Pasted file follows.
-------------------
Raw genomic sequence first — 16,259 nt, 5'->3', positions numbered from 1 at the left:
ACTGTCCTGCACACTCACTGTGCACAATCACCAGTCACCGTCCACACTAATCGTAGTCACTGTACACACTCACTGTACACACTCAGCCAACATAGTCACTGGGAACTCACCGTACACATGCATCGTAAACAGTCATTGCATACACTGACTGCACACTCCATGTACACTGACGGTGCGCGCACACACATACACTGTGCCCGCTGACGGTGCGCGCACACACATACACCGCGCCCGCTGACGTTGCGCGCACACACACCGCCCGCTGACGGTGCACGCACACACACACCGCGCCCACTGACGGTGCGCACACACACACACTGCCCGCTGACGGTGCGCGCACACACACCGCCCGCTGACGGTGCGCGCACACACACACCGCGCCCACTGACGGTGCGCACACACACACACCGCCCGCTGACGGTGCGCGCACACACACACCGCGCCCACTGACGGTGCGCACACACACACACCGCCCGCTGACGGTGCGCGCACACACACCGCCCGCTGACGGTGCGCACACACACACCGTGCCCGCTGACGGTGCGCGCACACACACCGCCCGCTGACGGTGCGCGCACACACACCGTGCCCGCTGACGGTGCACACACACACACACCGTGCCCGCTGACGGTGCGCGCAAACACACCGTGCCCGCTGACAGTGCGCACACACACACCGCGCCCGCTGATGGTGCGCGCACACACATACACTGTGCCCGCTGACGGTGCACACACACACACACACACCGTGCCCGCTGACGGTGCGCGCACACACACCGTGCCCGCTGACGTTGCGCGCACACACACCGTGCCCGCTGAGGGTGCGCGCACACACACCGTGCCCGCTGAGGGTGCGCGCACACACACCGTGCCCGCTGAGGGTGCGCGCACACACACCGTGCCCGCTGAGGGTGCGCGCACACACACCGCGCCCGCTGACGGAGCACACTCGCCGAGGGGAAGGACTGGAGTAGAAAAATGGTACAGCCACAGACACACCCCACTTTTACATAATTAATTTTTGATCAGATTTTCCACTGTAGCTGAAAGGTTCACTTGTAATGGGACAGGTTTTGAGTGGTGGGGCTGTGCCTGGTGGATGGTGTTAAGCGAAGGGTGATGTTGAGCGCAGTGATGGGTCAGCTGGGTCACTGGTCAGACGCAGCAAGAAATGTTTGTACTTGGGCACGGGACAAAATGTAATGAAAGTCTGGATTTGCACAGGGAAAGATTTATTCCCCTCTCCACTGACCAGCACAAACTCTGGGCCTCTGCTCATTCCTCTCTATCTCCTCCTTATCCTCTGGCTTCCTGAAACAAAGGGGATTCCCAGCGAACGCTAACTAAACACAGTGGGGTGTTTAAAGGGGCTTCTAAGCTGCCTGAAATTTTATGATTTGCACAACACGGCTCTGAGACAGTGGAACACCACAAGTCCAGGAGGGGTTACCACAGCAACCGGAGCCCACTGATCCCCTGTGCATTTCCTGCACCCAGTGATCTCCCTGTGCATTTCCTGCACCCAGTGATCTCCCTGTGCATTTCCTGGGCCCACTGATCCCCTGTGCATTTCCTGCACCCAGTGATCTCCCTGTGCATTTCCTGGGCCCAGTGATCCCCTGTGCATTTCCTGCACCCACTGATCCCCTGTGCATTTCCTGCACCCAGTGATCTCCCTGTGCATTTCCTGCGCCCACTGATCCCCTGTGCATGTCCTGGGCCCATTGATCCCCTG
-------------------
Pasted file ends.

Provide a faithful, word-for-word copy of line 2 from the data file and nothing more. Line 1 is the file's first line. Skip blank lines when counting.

ACTGTCCTGCACACTCACTGTGCACAATCACCAGTCACCGTCCACACTAATCGTAGTCACTGTACACACTCACTGTACACACTCAGCCAACATAGTCACTGGGAACTCACCGTACACATGCATCGTAAACAGTCATTGCATACACTGACTGCACACTCCATGTACACTGACGGTGCGCGCACACACATACACTGTGCCCGCTGACGGTGCGCGCACACACATACACCGCGCCCGCTGACGTTGCGCGCACACACACCGCCCGCTGACGGTGCACGCACACACACACCGCGCCCACTGACGGTGCGCACACACACACACTGCCCGCTGACGGTGCGCGCACACACACCGCCCGCTGACGGTGCGCGCACACACACACCGCGCCCACTGACGGTGCGCACACACACACACCGCCCGCTGACGGTGCGCGCACACACACACCGCGCCCACTGACGGTGCGCACACACACACACCGCCCGCTGACGGTGCGCGCACACACACCGCCCGCTGACGGTGCGCACACACACACCGTGCCCGCTGACGGTGCGCGCACACACACCGCCCGCTGACGGTGCGCGCACACACACCGTGCCCGCTGACGGTGCACACACACACACACCGTGCCCGCTGACGGTGCGCGCAAACACACCGTGCCCGCTGACAGTGCGCACACACACACCGCGCCCGCTGATGGTGCGCGCACACACATACACTGTGCCCGCTGACGGTGCACACACACACACACACACCGTGCCCGCTGACGGTGCGCGCACACACACCGTGCCCGCTGACGTTGCGCGCACACACACCGTGCCCGCTGAGGGTGCGCGCACACACACCGTGCCCGCTGAGGGTGCGCGCACACACACCGTGCCCGCTGAGGGTGCGCGCACACACACCGTGCCCGCTGAGGGTGCGCGCACACACACCGCGCCCGCTGACGGAGCACACTCGCCGAGGGGAAGGACTGGAGTAGAAAAATGGTACAGCCACAGACACACCCCACTTTTACATAATTAATTTTTGATCAGATTTTCCACTGTAGCTGAAAGGTTCACTTGTAATGGGACAGGTTTTGAGTGGTGGGGCTGTGCCTGGTGGATGGTGTTAAGCGAAGGGTGATGTTGAGCGCAGTGATGGGTCAGCTGGGTCACTGGTCAGACGCAGCAAGAAATGTTTGTACTTGGGCACGGGACAAAATGTAATGAAAGTCTGGATTTGCACAGGGAAAGATTTATTCCCCTCTCCACTGACCAGCACAAACTCTGGGCCTCTGCTCATTCCTCTCTATCTCCTCCTTATCCTCTGGCTTCCTGAAACAAAGGGGATTCCCAGCGAACGCTAACTAAACACAGTGGGGTGTTTAAAGGGGCTTCTAAGCTGCCTGAAATTTTATGATTTGCACAACACGGCTCTGAGACAGTGGAACACCACAAGTCCAGGAGGGGTTACCACAGCAACCGGAGCCCACTGATCCCCTGTGCATTTCCTGCACCCAGTGATCTCCCTGTGCATTTCCTGCACCCAGTGATCTCCCTGTGCATTTCCTGGGCCCACTGATCCCCTGTGCATTTCCTGCACCCAGTGATCTCCCTGTGCATTTCCTGGGCCCAGTGATCCCCTGTGCATTTCCTGCACCCACTGATCCCCTGTGCATTTCCTGCACCCAGTGATCTCCCTGTGCATTTCCTGCGCCCACTGATCCCCTGTGCATGTCCTGGGCCCATTGATCCCCTG